The Green Building Council of Australia (GBCA) has launched its first report on grid-interactive buildings, highlighting how these can help achieve a zero-carbon future.
Grid-interactive buildings are designed to use electricity in a smart and efficient way, shifting energy usage to times when it’s both cheaper and cleaner, helping to generate clean energy and reduce costs.
GBCA CEO Davina Rooney says these buildings have enormous potential to align environmental and economic outcomes, and will play a pivotal role in cutting energy costs, alleviating strain on overburdened networks, and facilitating the transition to renewable energy sources.
Grid-interactive buildings hold the key to transitioning our built environment from net zero to zero emissions, she says.
With the Australian government aiming to increase renewable energy in the electricity grid from 36 per cent to 82 per cent by 2030, buildings will need to be ready. Currently, buildings consume around 50 per cent of Australia’s electricity, but during peak periods this can grow to 77 per cent of system capacity, Rooney says.
“By shifting a portion of the energy usage in buildings for a few hours each day, five days a week, Australia could cut down greenhouse gas emissions by 0.6 per cent – equivalent to the impact of 180,000 homes.”
This can be achieved “without decreasing energy usage and would also lead to a substantial cost reduction of $1.7 billion in supplying electricity” each year, Rooney says.
The GBCA’s report, From net zero to zero: A discussion paper on grid-interactive efficient buildings, showcases buildings that already adapting to the supply of renewables.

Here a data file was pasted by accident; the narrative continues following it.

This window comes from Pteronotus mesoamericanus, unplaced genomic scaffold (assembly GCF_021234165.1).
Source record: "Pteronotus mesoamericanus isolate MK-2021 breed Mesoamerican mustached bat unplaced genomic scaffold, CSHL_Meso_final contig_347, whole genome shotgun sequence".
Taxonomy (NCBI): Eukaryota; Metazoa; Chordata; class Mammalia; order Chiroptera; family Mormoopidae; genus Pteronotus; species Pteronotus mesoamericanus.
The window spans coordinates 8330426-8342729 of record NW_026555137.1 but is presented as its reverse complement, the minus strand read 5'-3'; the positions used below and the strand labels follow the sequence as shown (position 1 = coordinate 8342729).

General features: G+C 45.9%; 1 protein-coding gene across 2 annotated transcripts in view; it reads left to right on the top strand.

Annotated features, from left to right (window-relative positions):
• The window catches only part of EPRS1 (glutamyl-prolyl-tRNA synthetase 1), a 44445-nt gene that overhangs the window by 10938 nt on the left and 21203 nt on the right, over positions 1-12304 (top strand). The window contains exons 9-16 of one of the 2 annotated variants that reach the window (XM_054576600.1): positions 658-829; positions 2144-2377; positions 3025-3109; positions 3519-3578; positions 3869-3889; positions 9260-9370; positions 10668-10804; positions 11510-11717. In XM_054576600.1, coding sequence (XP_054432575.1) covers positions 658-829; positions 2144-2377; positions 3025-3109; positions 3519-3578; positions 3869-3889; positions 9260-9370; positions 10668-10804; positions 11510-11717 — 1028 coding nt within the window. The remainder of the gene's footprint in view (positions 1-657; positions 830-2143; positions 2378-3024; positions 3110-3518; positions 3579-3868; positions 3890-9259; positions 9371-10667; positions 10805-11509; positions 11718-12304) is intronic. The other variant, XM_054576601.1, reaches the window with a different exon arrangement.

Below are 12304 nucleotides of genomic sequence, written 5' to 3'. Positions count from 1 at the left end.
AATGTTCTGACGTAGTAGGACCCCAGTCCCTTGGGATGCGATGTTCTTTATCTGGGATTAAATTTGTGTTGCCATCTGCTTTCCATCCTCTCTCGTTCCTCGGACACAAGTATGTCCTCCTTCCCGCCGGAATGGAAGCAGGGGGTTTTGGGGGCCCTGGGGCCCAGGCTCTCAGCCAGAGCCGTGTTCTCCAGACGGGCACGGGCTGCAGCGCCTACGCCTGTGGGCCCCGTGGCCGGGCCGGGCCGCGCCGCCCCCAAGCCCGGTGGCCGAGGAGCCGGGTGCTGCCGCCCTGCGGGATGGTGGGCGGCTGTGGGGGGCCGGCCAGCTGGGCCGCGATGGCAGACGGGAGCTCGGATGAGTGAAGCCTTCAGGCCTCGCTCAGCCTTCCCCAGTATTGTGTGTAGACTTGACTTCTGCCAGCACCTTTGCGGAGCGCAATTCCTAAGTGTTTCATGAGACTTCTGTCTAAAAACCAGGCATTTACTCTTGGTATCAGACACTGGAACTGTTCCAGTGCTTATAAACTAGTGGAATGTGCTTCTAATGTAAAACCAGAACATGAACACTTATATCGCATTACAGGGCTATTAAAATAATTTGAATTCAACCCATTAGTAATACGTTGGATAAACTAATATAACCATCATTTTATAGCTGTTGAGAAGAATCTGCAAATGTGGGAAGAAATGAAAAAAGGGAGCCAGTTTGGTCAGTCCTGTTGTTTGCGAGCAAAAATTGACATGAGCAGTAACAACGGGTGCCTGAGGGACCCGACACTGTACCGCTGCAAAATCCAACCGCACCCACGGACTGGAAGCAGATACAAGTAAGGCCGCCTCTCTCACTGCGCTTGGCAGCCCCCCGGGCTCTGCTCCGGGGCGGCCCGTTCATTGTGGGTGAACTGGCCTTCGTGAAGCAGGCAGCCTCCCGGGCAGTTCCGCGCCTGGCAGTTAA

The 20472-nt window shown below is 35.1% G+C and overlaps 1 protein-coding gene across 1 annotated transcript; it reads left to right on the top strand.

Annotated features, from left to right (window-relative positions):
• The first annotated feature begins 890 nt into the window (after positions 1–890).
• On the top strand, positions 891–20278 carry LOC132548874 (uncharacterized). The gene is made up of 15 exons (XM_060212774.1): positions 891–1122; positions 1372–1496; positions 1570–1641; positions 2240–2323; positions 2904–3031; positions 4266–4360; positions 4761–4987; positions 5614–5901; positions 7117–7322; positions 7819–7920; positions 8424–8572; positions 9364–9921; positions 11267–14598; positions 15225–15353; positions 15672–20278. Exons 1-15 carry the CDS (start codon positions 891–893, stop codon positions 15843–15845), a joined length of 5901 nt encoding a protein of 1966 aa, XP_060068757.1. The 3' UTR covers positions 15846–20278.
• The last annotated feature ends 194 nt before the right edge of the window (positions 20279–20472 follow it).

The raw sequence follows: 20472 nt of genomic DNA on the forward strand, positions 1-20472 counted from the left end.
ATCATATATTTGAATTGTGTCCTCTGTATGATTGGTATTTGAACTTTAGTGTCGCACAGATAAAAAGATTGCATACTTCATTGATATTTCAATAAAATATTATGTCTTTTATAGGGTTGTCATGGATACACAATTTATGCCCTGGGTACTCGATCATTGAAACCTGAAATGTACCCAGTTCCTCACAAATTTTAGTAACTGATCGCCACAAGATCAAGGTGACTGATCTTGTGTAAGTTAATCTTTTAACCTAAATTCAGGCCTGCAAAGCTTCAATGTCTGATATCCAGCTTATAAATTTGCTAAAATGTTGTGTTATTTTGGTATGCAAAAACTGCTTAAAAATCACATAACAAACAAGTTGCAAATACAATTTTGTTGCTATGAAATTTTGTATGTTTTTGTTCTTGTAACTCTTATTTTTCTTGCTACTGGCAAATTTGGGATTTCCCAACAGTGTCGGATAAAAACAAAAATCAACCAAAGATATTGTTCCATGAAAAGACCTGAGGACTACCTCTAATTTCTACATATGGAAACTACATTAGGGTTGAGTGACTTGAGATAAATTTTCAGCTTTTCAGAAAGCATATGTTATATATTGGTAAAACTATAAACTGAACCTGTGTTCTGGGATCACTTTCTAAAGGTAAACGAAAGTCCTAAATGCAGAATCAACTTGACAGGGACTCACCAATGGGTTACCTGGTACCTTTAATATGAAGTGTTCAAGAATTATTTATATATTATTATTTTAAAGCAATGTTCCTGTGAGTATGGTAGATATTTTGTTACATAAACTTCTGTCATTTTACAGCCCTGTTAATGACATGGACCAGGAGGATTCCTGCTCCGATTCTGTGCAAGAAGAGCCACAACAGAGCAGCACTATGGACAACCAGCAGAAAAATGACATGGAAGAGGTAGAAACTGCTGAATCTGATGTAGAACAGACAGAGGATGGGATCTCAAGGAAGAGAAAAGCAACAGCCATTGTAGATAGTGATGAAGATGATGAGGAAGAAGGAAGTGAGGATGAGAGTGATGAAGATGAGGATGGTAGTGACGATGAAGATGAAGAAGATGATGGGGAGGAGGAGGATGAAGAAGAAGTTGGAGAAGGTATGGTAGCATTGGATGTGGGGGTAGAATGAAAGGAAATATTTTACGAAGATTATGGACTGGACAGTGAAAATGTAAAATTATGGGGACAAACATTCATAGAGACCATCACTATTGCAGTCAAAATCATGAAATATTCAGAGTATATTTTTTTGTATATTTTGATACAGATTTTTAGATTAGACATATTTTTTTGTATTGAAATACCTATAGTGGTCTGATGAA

The Sydney Opera House is one such example, with an innovative agreement that ties its electricity demand to the output of solar and wind farms in regional NSW, and a team that continues to explore new ways to work with renewable energy.
The GBCA report says such coordinated action from grid-interactive efficient buildings will yield significant benefits. These include a more cost-effective clean energy transition and electrification of the built environment, increased stability of the electricity system, higher returns on renewable energy investments, and reduced carbon emissions from the building sector.
And GBCA has been developing a set of principles and actions to help facilitate the transition.
“The principles underpin the new grid resilience credit in our new Green Star rating tools. They will guide our advocacy and education programs in the coming years, as grid interactivity becomes increasingly critical,” Rooney says.
“By incorporating grid-interactive strategies into building design, operation, and management, we can create a sustainable and resilient future for the built environment, ensuring a smooth transition to zero-carbon buildings.”
Read the GBCA discussion paper here.